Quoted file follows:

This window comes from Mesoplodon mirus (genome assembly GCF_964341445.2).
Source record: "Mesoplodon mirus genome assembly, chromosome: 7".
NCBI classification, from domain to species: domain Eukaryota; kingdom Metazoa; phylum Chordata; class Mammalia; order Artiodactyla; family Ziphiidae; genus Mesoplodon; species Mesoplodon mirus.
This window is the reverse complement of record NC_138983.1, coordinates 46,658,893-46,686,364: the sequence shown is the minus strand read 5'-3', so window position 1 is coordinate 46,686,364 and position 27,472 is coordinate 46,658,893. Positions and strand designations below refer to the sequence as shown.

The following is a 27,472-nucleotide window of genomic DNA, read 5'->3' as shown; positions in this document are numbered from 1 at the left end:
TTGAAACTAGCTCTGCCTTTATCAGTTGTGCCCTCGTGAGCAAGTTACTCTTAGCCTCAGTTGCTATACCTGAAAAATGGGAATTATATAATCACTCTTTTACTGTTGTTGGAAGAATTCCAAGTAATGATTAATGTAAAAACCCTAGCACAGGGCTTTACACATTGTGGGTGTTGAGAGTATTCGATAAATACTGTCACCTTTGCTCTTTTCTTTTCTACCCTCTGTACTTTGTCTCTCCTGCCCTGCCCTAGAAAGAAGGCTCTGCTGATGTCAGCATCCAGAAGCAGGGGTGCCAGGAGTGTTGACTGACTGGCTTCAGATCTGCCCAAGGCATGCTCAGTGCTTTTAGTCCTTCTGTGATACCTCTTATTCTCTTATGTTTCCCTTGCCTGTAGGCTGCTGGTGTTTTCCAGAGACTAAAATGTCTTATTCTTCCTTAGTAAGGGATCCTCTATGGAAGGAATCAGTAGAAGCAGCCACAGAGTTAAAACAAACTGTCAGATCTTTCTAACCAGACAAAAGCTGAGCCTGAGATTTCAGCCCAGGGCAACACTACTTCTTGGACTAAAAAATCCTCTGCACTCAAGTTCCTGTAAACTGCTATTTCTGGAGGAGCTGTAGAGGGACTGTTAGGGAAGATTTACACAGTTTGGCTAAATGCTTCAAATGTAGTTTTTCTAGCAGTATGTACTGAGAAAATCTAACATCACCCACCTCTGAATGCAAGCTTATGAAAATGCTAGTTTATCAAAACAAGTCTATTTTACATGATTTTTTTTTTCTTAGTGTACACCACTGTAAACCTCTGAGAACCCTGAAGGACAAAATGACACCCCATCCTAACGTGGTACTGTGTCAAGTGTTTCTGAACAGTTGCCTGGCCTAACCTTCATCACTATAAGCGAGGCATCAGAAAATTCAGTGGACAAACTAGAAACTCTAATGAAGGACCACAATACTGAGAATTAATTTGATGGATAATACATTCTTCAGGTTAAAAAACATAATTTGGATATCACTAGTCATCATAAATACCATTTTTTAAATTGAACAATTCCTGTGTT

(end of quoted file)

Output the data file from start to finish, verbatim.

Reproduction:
This window comes from Mesoplodon mirus (genome assembly GCF_964341445.2).
Source record: "Mesoplodon mirus genome assembly, chromosome: 7".
NCBI classification, from domain to species: domain Eukaryota; kingdom Metazoa; phylum Chordata; class Mammalia; order Artiodactyla; family Ziphiidae; genus Mesoplodon; species Mesoplodon mirus.
This window is the reverse complement of record NC_138983.1, coordinates 46,658,893-46,686,364: the sequence shown is the minus strand read 5'-3', so window position 1 is coordinate 46,686,364 and position 27,472 is coordinate 46,658,893. Positions and strand designations below refer to the sequence as shown.

The following is a 27,472-nucleotide window of genomic DNA, read 5'->3' as shown; positions in this document are numbered from 1 at the left end:
TTGAAACTAGCTCTGCCTTTATCAGTTGTGCCCTCGTGAGCAAGTTACTCTTAGCCTCAGTTGCTATACCTGAAAAATGGGAATTATATAATCACTCTTTTACTGTTGTTGGAAGAATTCCAAGTAATGATTAATGTAAAAACCCTAGCACAGGGCTTTACACATTGTGGGTGTTGAGAGTATTCGATAAATACTGTCACCTTTGCTCTTTTCTTTTCTACCCTCTGTACTTTGTCTCTCCTGCCCTGCCCTAGAAAGAAGGCTCTGCTGATGTCAGCATCCAGAAGCAGGGGTGCCAGGAGTGTTGACTGACTGGCTTCAGATCTGCCCAAGGCATGCTCAGTGCTTTTAGTCCTTCTGTGATACCTCTTATTCTCTTATGTTTCCCTTGCCTGTAGGCTGCTGGTGTTTTCCAGAGACTAAAATGTCTTATTCTTCCTTAGTAAGGGATCCTCTATGGAAGGAATCAGTAGAAGCAGCCACAGAGTTAAAACAAACTGTCAGATCTTTCTAACCAGACAAAAGCTGAGCCTGAGATTTCAGCCCAGGGCAACACTACTTCTTGGACTAAAAAATCCTCTGCACTCAAGTTCCTGTAAACTGCTATTTCTGGAGGAGCTGTAGAGGGACTGTTAGGGAAGATTTACACAGTTTGGCTAAATGCTTCAAATGTAGTTTTTCTAGCAGTATGTACTGAGAAAATCTAACATCACCCACCTCTGAATGCAAGCTTATGAAAATGCTAGTTTATCAAAACAAGTCTATTTTACATGATTTTTTTTTTCTTAGTGTACACCACTGTAAACCTCTGAGAACCCTGAAGGACAAAATGACACCCCATCCTAACGTGGTACTGTGTCAAGTGTTTCTGAACAGTTGCCTGGCCTAACCTTCATCACTATAAGCGAGGCATCAGAAAATTCAGTGGACAAACTAGAAACTCTAATGAAGGACCACAATACTGAGAATTAATTTGATGGATAATACATTCTTCAGGTTAAAAAACATAATTTGGATATCACTAGTCATCATAAATACCATTTTTTAAATTGAACAATTCCTGTGTT